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Top Ten Things You Should Know About Lab Tests

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April 24, 2016

In recognition of Medical Laboratory Professionals Week (April 24-30, 2016), we asked several lab professionals to list key facts that they think are important for patients and their healthcare practitioners to know about laboratory tests. Here are the top ten:

  1. Highly trained individuals perform lab testing. (Read Who's Who in the Lab: A Look at Laboratory Professionals)
  2. Lab tests can recognize many diseases that are difficult or impossible to diagnose without them. They can be used to screen for, diagnose, and/or monitor many different conditions.
  3. Lab tests help healthcare practitioners make decisions. They should be interpreted in context of a person's signs and symptoms, medical and family history, and other types of testing that he or she has had done. (Read Making Informed Decisions for Better Health)
  4. Often, more than one test is needed to make a diagnosis and sometimes different methods are used to confirm a result.
  5. Even the best lab tests have variability; there is no perfect test. (Read How Reliable is Laboratory Testing?)
  6. Lab test results may vary if you get your tests run at different labs. Why? Not all methods are the same. Different labs use different methods, which may give different results. In fact, normal reference intervals vary from lab to lab. You should never compare results done at two different labs without comparing reference intervals. (Read Reference Ranges and What They Mean)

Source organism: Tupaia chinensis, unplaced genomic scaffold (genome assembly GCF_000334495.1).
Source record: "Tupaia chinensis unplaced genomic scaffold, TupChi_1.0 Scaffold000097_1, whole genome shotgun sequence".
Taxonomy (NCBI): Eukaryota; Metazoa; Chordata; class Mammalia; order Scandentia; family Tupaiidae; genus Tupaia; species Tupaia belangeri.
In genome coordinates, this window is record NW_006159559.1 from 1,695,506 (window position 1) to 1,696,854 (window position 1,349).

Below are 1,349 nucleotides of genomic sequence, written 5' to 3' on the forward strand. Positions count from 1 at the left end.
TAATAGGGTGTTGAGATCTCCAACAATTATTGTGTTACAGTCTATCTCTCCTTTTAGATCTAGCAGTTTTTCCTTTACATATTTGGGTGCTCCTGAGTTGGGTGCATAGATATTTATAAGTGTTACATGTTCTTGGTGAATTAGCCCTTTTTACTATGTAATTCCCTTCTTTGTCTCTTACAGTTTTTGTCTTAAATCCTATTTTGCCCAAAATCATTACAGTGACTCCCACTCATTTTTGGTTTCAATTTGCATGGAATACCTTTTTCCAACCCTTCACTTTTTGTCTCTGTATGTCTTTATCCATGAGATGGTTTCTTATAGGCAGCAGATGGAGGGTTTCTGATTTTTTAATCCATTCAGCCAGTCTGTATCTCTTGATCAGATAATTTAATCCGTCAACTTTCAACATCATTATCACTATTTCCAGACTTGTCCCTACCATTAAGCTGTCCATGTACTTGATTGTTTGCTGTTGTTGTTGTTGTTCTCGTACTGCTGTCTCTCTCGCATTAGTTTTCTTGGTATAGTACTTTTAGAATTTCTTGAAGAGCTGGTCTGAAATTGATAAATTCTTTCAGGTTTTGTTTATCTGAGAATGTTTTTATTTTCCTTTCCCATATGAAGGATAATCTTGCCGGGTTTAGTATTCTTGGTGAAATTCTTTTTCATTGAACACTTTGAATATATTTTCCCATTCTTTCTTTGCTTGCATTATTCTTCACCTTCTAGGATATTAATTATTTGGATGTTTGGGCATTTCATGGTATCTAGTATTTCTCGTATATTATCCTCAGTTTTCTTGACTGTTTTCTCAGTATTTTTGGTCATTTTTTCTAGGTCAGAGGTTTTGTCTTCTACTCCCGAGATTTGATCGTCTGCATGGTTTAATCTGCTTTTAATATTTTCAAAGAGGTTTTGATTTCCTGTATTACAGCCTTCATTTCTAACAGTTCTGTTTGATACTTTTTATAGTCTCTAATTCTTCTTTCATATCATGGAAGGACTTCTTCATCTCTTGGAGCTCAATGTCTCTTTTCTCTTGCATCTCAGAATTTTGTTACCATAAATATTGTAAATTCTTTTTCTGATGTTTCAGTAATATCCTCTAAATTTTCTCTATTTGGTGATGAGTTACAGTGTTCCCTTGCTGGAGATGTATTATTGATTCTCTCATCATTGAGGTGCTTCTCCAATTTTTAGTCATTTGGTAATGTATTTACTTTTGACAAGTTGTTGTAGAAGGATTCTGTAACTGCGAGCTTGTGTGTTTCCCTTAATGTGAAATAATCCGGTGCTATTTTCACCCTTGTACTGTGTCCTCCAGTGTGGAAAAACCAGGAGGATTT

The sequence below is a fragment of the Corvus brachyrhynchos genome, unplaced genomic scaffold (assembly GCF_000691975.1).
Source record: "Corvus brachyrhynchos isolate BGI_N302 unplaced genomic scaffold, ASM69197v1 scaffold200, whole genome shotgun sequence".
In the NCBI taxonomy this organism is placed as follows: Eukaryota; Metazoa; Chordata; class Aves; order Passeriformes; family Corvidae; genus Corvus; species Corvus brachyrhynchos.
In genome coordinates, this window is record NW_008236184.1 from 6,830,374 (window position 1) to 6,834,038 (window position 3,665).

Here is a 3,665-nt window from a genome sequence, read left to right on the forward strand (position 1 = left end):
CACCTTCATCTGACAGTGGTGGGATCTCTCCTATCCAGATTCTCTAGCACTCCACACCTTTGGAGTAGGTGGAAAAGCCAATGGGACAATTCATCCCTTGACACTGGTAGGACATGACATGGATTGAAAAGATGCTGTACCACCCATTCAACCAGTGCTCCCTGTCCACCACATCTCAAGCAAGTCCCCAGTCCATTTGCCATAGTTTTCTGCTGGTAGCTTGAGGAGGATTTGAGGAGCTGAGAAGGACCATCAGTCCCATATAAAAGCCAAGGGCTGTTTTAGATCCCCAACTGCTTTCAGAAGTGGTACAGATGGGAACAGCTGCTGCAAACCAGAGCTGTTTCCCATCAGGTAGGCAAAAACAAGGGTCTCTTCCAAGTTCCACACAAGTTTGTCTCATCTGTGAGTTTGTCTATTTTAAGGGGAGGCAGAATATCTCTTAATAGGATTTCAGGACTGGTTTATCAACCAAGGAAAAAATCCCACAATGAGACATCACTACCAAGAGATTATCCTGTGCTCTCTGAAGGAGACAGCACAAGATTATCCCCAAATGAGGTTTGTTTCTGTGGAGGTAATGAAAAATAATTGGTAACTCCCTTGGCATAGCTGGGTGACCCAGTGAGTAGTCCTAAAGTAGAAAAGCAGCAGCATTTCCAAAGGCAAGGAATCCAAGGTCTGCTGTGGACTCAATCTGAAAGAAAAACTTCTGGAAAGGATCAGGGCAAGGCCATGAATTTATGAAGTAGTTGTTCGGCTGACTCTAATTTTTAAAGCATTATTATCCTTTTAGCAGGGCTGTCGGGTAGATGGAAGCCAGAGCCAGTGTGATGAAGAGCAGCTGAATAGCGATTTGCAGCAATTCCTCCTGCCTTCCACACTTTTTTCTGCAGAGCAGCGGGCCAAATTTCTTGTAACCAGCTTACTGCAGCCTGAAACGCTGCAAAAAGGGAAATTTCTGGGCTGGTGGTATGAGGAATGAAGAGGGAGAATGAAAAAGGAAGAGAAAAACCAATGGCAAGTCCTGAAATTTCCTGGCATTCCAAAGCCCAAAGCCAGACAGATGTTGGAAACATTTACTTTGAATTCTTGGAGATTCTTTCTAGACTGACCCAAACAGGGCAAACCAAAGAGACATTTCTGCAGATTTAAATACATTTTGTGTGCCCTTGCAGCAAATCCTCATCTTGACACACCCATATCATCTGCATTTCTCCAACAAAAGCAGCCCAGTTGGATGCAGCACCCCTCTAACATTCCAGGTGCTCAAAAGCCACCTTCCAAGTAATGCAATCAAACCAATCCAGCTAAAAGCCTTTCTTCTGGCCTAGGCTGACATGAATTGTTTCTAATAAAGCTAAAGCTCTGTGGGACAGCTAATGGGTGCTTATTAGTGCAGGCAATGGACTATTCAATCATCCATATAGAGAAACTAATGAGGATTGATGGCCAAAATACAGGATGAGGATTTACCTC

7. Lots of things can interfere with a test result. Lab professionals have the expertise to help healthcare practitioners interpret test results. In fact, lab tests can be affected by what the person being tested is eating or drinking, medications and supplements he or she is taking, and even how the sample is obtained or handled. (Read Test Preparation: Your Role)
  8. There are many types of labs and settings where lab tests can be performed, from a large reference lab to a hospital lab, inside a healthcare practitioner's office, at a patient's bedside, to your own home. (Read Where Lab Tests Are Performed)
  9. Some specialized tests are created in individual labs, called laboratory-developed tests. (Read Laboratory-developed Tests (LDTs))
  10. If you do not hear back from your healthcare practitioner about the results of a test you had performed, do not assume that the test was okay. Contact your provider or the lab that did the testing to obtain your results.

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